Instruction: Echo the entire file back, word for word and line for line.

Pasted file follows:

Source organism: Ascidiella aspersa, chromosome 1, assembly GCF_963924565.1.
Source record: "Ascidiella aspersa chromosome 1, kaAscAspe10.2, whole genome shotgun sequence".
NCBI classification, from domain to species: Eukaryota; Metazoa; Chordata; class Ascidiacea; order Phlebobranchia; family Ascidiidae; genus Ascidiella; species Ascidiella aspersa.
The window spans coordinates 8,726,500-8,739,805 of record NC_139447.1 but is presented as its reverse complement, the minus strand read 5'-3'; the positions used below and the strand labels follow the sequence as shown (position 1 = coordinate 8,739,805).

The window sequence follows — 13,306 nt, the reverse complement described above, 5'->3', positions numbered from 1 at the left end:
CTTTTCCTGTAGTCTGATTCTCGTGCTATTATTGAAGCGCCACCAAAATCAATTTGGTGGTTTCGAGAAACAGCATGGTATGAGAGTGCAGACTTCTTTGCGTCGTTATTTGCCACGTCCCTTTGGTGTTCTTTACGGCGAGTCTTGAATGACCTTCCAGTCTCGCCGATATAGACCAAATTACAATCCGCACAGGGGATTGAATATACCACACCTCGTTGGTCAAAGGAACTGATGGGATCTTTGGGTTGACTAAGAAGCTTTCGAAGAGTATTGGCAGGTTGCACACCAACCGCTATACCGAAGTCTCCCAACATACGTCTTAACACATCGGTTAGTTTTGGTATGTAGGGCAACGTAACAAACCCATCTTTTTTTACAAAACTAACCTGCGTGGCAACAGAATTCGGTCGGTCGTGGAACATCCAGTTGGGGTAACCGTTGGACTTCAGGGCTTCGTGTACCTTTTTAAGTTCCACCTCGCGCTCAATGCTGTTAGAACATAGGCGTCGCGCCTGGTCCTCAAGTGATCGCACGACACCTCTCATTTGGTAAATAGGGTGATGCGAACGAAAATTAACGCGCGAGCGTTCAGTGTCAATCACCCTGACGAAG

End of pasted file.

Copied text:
Source organism: Ascidiella aspersa, chromosome 1, assembly GCF_963924565.1.
Source record: "Ascidiella aspersa chromosome 1, kaAscAspe10.2, whole genome shotgun sequence".
NCBI classification, from domain to species: Eukaryota; Metazoa; Chordata; class Ascidiacea; order Phlebobranchia; family Ascidiidae; genus Ascidiella; species Ascidiella aspersa.
The window spans coordinates 8,726,500-8,739,805 of record NC_139447.1 but is presented as its reverse complement, the minus strand read 5'-3'; the positions used below and the strand labels follow the sequence as shown (position 1 = coordinate 8,739,805).

The window sequence follows — 13,306 nt, the reverse complement described above, 5'->3', positions numbered from 1 at the left end:
CTTTTCCTGTAGTCTGATTCTCGTGCTATTATTGAAGCGCCACCAAAATCAATTTGGTGGTTTCGAGAAACAGCATGGTATGAGAGTGCAGACTTCTTTGCGTCGTTATTTGCCACGTCCCTTTGGTGTTCTTTACGGCGAGTCTTGAATGACCTTCCAGTCTCGCCGATATAGACCAAATTACAATCCGCACAGGGGATTGAATATACCACACCTCGTTGGTCAAAGGAACTGATGGGATCTTTGGGTTGACTAAGAAGCTTTCGAAGAGTATTGGCAGGTTGCACACCAACCGCTATACCGAAGTCTCCCAACATACGTCTTAACACATCGGTTAGTTTTGGTATGTAGGGCAACGTAACAAACCCATCTTTTTTTACAAAACTAACCTGCGTGGCAACAGAATTCGGTCGGTCGTGGAACATCCAGTTGGGGTAACCGTTGGACTTCAGGGCTTCGTGTACCTTTTTAAGTTCCACCTCGCGCTCAATGCTGTTAGAACATAGGCGTCGCGCCTGGTCCTCAAGTGATCGCACGACACCTCTCATTTGGTAAATAGGGTGATGCGAACGAAAATTAACGCGCGAGCGTTCAGTGTCAATCACCCTGACGAAG